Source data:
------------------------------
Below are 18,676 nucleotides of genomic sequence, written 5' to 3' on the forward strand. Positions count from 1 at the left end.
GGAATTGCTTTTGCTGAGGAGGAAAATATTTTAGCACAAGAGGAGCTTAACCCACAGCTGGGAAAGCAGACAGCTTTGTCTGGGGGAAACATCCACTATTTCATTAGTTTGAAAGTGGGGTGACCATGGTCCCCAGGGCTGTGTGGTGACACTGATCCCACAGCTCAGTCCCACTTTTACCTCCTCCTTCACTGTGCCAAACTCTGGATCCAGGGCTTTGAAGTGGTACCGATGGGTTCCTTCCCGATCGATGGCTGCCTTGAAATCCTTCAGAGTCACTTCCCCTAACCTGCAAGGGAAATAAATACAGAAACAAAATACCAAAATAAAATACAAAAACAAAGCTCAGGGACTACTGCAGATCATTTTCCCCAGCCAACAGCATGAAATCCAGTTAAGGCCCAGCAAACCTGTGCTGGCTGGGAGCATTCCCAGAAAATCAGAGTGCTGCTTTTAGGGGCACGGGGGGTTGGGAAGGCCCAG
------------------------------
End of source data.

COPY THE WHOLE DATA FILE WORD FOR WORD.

Below are 18,676 nucleotides of genomic sequence, written 5' to 3' on the forward strand. Positions count from 1 at the left end.
GGAATTGCTTTTGCTGAGGAGGAAAATATTTTAGCACAAGAGGAGCTTAACCCACAGCTGGGAAAGCAGACAGCTTTGTCTGGGGGAAACATCCACTATTTCATTAGTTTGAAAGTGGGGTGACCATGGTCCCCAGGGCTGTGTGGTGACACTGATCCCACAGCTCAGTCCCACTTTTACCTCCTCCTTCACTGTGCCAAACTCTGGATCCAGGGCTTTGAAGTGGTACCGATGGGTTCCTTCCCGATCGATGGCTGCCTTGAAATCCTTCAGAGTCACTTCCCCTAACCTGCAAGGGAAATAAATACAGAAACAAAATACCAAAATAAAATACAAAAACAAAGCTCAGGGACTACTGCAGATCATTTTCCCCAGCCAACAGCATGAAATCCAGTTAAGGCCCAGCAAACCTGTGCTGGCTGGGAGCATTCCCAGAAAATCAGAGTGCTGCTTTTAGGGGCACGGGGGGTTGGGAAGGCCCAG